Just One Night - Josh & Bailey

By: Melanie Shawn


It was the same thing he’d done when they were fourteen swimming down at the river and she’d had a wardrobe malfunction. After an impressive backflip off a rock she’d emerged from the water with the triangle material of her bathing suit top pushed under her armpits.

She had thought it was funny, but not Josh. It hadn’t seemed to make any difference that there wasn’t another soul to witness her. He’d thrown a towel around her as he’d scanned the area looking for anyone who might’ve been around and caught a glimpse.

That was Josh. He was always trying to protect her. She’d never appreciated it at the time, but she did now.

As he pulled to a stop and set his foot on the ground, Bailey found herself suddenly short of breath. She began to hyperventilate, knowing that in seconds she would swing her leg over the seat and he’d be out of her arms. She fisted her hands in an attempt to stop herself from gripping onto his shirt holding him in place, and begging him to be in her life again.

It might’ve been her imagination, or just wishful thinking, but it seemed that he didn’t want this moment to end, either. He stilled and she could feel his breath coming in short pants as his back rose and fell against her cheek.

Part of her brain, the logical side, knew what she needed to do. She needed to get off the bike, thank Josh for his help, and forget this anomaly in their strained relationship had ever occurred. But the other side, the side that was ruled by her heart, was pleading for her to tell him that she still loved him. That she’d always loved him. That she’d never stopped loving him.

But that would mean telling him everything. The whole truth. And that was the one thought that made her even more scared than letting him go.

* * *

Josh felt Bailey’s weight shift as she dismounted, and without warning, his heart did a nose dive. It didn’t surprise him. He’d never stopped loving her. No matter how many times he replayed her cutting him out of her life. No matter how many times he reminded himself of all the unreturned phone calls and unanswered messages. No matter how many times he remembered the things she’d said to him when he’d shown up on her doorstep to confront her.

“I have a life now. A real life. I don’t love you, Josh. I don’t think I ever did. I was a kid. We were kids. You were a distraction from my shitty home life. I needed a distraction. That’s all you were. A distraction.”

It had struck a fear that he’d always harbored deep in his subconscious. Her home life had been bad, and she always said that when she was with him he made everything okay. That he was her safe place. He’d wondered if she’d still love him if her life was different.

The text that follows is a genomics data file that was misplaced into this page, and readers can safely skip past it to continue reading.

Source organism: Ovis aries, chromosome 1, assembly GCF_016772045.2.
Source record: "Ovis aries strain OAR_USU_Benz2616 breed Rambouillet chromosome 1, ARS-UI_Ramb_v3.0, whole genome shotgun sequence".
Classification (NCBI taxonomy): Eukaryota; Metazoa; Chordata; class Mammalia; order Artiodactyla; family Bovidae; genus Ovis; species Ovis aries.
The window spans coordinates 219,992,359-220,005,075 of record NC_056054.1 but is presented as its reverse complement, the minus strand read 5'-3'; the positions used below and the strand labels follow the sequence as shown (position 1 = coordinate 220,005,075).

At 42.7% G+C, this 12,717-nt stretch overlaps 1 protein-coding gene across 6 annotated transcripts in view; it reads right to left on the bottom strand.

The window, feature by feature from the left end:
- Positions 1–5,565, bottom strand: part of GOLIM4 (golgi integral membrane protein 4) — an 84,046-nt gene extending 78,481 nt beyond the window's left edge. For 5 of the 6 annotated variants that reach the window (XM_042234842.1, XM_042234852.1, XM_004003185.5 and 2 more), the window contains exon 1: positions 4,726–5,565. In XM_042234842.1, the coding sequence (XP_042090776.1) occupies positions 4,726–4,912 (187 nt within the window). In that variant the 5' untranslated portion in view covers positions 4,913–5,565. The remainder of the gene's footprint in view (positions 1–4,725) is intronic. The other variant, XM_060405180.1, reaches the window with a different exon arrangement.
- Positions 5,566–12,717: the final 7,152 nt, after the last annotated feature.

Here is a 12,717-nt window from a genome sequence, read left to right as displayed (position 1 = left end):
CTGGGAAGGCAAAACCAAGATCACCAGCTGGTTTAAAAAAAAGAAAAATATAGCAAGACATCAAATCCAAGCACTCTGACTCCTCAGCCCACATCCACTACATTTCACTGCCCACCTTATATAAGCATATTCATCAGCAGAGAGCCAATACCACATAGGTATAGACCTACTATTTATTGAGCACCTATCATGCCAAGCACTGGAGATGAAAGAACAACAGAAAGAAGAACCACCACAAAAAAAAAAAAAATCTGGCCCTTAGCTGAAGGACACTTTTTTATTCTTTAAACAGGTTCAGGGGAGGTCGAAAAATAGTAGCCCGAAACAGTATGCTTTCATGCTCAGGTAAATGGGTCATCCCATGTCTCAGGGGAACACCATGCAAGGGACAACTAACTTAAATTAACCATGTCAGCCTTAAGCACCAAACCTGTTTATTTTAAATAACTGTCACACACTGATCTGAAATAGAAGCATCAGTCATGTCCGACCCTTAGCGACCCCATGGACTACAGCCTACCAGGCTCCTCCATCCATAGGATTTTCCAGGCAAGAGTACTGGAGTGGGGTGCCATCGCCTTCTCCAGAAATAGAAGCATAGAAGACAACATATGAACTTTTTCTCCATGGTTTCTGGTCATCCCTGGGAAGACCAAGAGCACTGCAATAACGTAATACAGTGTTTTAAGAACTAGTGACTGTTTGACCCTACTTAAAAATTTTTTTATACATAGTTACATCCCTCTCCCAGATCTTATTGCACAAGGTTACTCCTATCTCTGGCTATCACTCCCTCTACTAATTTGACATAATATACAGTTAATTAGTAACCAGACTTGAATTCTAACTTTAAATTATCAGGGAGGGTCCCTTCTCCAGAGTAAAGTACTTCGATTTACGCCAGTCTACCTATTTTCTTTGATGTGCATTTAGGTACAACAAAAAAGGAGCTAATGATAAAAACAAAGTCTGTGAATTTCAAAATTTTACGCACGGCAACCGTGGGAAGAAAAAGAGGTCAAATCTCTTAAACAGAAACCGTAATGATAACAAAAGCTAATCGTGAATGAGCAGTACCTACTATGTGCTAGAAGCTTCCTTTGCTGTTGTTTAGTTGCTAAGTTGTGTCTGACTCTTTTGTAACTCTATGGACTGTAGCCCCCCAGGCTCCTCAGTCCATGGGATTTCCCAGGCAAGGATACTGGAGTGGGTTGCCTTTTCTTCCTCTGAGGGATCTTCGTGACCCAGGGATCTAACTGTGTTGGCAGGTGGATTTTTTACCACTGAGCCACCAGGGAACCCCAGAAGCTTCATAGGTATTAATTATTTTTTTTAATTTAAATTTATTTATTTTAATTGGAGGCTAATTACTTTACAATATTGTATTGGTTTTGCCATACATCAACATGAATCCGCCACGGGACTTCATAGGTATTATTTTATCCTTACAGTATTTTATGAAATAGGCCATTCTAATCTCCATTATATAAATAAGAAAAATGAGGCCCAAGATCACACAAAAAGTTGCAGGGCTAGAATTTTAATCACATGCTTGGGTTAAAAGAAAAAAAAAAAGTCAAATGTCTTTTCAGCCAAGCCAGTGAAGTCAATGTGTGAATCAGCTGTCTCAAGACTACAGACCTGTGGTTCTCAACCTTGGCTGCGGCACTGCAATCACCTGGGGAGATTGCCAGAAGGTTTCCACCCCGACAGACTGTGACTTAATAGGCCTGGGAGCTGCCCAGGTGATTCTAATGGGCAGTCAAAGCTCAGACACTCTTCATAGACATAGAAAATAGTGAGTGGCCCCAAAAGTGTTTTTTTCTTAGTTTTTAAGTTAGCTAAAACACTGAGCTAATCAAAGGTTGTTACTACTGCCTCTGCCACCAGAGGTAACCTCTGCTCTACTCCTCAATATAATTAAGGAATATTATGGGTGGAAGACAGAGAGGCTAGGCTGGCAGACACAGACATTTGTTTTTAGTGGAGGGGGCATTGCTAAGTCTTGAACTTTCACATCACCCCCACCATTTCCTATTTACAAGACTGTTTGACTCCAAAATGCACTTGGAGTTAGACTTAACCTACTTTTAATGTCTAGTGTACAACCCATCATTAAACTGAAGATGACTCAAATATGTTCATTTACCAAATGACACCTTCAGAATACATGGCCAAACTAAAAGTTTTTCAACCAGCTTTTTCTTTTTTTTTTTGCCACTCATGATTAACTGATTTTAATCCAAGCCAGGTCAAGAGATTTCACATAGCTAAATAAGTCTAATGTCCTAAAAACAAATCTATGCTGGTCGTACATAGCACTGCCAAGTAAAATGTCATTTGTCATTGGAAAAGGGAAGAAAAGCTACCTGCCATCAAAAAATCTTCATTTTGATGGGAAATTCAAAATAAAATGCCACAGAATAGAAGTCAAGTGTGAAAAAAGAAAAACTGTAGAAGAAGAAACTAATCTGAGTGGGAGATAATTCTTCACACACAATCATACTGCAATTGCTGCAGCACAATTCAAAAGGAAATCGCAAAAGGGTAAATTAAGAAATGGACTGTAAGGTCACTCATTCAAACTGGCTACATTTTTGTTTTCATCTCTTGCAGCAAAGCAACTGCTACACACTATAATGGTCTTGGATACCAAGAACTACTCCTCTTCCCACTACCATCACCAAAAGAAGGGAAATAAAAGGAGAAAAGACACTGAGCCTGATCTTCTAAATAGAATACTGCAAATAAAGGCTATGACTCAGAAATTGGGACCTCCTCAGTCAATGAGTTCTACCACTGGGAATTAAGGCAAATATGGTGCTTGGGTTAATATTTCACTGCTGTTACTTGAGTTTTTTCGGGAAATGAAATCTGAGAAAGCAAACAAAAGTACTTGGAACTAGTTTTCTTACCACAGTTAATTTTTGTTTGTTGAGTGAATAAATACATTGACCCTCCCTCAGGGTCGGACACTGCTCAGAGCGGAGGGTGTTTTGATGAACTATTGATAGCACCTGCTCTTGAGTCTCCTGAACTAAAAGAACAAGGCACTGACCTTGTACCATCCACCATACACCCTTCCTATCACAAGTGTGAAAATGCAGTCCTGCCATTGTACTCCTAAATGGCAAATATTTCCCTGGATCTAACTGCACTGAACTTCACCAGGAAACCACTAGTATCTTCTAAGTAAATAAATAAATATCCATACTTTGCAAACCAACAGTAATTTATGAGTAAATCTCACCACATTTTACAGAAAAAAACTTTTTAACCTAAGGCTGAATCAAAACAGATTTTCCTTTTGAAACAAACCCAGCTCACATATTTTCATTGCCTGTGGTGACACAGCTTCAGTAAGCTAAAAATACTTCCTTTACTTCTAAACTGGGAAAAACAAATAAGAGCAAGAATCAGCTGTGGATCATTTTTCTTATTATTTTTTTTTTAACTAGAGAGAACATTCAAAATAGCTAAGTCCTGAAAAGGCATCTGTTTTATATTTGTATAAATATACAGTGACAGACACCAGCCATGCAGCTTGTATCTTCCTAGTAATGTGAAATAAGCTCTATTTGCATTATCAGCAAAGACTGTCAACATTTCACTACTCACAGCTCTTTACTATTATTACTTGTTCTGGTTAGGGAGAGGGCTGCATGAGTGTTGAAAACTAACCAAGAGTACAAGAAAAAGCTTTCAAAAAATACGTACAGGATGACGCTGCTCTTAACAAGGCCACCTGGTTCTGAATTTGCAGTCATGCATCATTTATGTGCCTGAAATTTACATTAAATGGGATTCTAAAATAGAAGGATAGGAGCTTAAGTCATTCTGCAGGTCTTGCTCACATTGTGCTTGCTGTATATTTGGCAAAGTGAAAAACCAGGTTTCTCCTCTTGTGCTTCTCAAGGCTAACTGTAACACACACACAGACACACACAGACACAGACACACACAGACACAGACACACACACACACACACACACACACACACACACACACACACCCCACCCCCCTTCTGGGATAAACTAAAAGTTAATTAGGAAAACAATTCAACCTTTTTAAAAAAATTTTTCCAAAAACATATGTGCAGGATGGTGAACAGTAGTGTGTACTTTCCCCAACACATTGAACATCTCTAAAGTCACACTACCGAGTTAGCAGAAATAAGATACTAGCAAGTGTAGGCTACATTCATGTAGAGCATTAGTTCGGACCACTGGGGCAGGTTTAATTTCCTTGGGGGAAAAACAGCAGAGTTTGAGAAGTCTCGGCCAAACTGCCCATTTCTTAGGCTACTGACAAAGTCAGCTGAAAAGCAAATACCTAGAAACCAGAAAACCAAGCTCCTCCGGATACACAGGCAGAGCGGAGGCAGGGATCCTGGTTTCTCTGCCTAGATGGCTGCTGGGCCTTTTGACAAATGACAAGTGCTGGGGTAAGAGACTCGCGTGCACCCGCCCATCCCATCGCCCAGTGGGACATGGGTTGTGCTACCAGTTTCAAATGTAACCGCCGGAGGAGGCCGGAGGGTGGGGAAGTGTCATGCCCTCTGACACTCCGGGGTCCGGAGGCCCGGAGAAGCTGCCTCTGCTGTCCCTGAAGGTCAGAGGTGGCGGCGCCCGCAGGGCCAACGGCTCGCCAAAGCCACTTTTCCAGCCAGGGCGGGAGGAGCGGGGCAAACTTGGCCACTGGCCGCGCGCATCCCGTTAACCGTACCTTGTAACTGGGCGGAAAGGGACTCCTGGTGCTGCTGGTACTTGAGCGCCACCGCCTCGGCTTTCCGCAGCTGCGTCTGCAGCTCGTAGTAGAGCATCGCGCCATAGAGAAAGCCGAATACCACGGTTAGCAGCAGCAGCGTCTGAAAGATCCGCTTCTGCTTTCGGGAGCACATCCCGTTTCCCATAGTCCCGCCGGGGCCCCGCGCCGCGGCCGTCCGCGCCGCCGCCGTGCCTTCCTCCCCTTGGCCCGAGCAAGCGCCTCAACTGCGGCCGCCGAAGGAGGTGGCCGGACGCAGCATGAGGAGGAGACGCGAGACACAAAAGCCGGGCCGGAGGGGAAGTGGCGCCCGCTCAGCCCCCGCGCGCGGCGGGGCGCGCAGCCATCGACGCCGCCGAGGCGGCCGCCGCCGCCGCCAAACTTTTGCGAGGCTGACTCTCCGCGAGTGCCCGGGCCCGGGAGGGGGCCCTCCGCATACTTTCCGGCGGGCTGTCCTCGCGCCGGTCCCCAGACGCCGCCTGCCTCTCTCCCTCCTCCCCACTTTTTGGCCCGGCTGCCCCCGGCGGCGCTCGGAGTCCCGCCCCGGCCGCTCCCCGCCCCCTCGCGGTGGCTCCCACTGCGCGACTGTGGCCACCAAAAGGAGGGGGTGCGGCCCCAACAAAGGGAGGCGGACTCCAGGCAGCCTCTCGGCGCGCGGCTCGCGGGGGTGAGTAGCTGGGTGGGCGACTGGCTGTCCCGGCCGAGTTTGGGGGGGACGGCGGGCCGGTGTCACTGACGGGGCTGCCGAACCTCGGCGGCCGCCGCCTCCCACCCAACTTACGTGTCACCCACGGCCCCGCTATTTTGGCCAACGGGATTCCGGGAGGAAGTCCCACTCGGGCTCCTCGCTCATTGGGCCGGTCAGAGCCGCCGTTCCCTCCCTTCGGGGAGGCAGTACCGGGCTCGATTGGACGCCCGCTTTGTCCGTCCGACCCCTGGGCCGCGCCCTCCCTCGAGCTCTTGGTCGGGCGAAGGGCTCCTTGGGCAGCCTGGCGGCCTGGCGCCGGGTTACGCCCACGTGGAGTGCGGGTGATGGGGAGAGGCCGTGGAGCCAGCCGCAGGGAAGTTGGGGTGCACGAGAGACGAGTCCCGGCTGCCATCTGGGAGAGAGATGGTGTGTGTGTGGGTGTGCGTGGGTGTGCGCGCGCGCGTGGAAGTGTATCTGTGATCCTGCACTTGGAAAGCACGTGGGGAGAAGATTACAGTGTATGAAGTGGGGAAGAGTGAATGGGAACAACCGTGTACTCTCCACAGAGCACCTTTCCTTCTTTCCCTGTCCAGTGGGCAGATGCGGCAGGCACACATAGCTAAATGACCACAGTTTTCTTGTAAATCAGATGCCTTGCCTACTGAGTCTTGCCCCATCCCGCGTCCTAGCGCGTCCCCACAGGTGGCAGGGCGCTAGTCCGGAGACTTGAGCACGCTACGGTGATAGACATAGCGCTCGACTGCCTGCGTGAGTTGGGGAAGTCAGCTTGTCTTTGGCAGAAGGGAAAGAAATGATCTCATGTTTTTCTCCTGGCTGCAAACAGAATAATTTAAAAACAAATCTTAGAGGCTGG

Truth be told, he’d loved being her escape. It hadn’t mattered to Josh that they were young, or that his friends would tease him about spending all of his time with her. When it came to Bailey, he had blinders on. She was his world.

He knew now that it was naive of him to think that they’d end up together, but as a love-struck kid he’d never given it a second thought. It had never occurred to him that her feelings hadn’t been as real and lasting as his were. And he sure as hell had never considered the possibility that he’d only been a distraction to her.

“Thanks!” She spoke loudly to be heard over the roar of the engine.

He knew the gentlemanly thing to do would be to shut the bike off, but he honestly wanted this interaction over as quickly as possible. The damage that had been done by speaking to her again, having her on the back of his bike, and feeling her body pressed against his had already set him back years in his journey to finally get over Bailey Rossum.

He gave her a small nod of acknowledgement as she started to remove his jacket. Out of the corner of his eye, he saw the leather sleeves slip down her arms, revealing sun-kissed skin that shimmered beneath the twinkle lights strung across the entrance to the country club. He told himself that it was just skin, nothing special. But he knew better. He knew that her skin was silky smooth and tasted as sweet as sugar. He used to joke that she tasted so sweet she was going to give him diabetes.

She handed back his leather bomber and reached up to release the clasp tucked beneath her chin. After several seconds of her fidgeting with it, she didn’t seem to be getting anywhere.

“Push in and then pull,” he instructed. He didn’t trust himself enough to touch her again. Earlier, when he’d helped her put it on, his self-control had nearly snapped like a twig beneath Paul Bunyan’s boot. He’d almost done something stupid. Something like tell her how fucking beautiful she was or how much he’d missed her, or worse—kissing her before he snapped out of the spell he’d fallen under.

Her face contorted. “What? I can’t hear you!”

He cut the engine, set his jacket on his thigh, and lifted his hands to demonstrate as he repeated, “Push in then pull out.”

She studied his movements and tried to mirror them but it didn’t budge. The helmet was old and the fastener stuck. The trick was not to loosen the tension as you pulled.

His choices were give her the helmet or help her out of it, so he gave in. His hands covered hers and he pushed in and pulled out. Her breathing sped as he unlatched the gear. When the clasp released, he dropped his arms to his sides. She removed the headwear and handed it to him.